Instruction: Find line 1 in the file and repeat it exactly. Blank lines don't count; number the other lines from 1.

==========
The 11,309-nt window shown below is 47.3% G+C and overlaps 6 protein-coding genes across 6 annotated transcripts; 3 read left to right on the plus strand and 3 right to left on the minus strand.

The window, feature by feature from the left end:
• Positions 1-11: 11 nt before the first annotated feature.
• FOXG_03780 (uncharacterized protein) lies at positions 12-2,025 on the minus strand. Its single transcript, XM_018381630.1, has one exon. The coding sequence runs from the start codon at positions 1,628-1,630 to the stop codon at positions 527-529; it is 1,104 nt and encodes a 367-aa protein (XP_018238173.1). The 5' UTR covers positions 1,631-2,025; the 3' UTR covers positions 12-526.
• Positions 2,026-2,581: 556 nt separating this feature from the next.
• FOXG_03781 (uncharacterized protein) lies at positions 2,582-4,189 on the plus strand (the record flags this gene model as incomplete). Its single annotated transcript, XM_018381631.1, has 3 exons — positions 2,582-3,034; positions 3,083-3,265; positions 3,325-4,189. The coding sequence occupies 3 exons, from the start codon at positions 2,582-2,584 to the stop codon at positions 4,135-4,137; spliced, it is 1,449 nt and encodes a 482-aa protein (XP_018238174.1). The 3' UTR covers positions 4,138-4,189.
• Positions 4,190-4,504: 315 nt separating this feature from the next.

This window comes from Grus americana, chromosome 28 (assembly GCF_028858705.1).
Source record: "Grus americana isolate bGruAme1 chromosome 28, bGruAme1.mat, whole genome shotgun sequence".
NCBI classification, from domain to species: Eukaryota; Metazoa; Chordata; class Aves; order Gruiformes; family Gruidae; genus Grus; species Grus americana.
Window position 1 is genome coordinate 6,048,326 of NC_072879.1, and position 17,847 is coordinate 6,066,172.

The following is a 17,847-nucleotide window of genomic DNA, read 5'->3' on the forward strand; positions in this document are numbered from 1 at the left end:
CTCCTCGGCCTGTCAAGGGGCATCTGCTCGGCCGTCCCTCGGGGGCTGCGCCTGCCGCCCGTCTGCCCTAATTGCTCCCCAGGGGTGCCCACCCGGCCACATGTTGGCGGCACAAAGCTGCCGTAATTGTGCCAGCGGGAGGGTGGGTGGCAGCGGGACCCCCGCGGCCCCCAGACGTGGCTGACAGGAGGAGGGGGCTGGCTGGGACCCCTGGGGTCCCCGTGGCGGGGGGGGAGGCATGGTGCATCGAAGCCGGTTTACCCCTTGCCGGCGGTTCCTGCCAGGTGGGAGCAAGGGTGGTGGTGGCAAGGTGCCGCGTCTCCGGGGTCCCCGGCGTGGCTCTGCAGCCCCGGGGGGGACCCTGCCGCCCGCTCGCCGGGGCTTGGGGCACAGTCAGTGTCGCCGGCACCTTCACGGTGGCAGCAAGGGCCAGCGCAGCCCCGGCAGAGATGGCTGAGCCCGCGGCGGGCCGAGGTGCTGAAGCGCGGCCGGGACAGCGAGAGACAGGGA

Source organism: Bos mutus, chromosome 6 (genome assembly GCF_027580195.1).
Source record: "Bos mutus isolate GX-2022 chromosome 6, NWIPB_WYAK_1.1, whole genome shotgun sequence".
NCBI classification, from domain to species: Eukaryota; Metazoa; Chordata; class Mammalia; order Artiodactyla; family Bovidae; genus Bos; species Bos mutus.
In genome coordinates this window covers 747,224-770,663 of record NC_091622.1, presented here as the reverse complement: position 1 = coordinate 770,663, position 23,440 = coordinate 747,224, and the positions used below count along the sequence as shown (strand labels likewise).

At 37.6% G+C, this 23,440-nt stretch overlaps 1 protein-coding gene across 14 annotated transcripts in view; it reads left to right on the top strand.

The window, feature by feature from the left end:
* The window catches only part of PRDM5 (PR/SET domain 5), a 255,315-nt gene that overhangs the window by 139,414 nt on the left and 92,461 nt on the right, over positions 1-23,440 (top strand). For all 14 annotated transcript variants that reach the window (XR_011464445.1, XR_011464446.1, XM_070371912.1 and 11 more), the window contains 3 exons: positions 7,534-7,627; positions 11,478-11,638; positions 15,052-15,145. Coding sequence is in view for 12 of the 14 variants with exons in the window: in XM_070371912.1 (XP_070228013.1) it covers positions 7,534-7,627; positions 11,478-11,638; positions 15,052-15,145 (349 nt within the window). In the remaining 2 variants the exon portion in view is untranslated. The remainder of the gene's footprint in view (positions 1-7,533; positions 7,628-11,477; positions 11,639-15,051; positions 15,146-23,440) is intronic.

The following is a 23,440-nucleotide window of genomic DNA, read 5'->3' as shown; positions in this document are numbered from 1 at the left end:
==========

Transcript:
The 11,309-nt window shown below is 47.3% G+C and overlaps 6 protein-coding genes across 6 annotated transcripts; 3 read left to right on the plus strand and 3 right to left on the minus strand.